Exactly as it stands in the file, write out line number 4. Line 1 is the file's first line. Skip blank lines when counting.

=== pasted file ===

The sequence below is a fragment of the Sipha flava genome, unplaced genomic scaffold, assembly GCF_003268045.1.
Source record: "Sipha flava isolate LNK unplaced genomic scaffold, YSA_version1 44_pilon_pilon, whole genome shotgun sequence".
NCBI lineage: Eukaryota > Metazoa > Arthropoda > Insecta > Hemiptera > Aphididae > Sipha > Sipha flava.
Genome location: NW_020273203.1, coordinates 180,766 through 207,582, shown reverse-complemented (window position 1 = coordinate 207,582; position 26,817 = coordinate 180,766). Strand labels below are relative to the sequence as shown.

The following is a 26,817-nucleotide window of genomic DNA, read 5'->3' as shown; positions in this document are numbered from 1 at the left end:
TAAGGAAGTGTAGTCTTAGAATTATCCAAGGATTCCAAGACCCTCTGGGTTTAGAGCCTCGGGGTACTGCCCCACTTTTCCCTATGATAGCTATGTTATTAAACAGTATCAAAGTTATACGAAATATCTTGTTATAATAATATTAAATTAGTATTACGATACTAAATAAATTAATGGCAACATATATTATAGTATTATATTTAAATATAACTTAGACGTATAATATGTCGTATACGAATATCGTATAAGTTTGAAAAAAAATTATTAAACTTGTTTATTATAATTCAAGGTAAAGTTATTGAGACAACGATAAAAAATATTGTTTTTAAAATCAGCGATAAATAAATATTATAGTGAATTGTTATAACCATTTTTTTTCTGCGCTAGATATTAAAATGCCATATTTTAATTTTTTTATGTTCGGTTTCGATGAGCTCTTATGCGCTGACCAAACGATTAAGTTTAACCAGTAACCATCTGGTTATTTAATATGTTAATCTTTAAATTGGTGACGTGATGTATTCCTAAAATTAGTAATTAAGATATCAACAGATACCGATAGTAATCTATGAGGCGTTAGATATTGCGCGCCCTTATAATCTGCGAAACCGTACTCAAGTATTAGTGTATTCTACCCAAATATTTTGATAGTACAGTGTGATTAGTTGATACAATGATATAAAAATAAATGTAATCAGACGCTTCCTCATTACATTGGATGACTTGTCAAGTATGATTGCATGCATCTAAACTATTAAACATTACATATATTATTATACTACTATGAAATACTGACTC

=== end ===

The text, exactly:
Genome location: NW_020273203.1, coordinates 180,766 through 207,582, shown reverse-complemented (window position 1 = coordinate 207,582; position 26,817 = coordinate 180,766). Strand labels below are relative to the sequence as shown.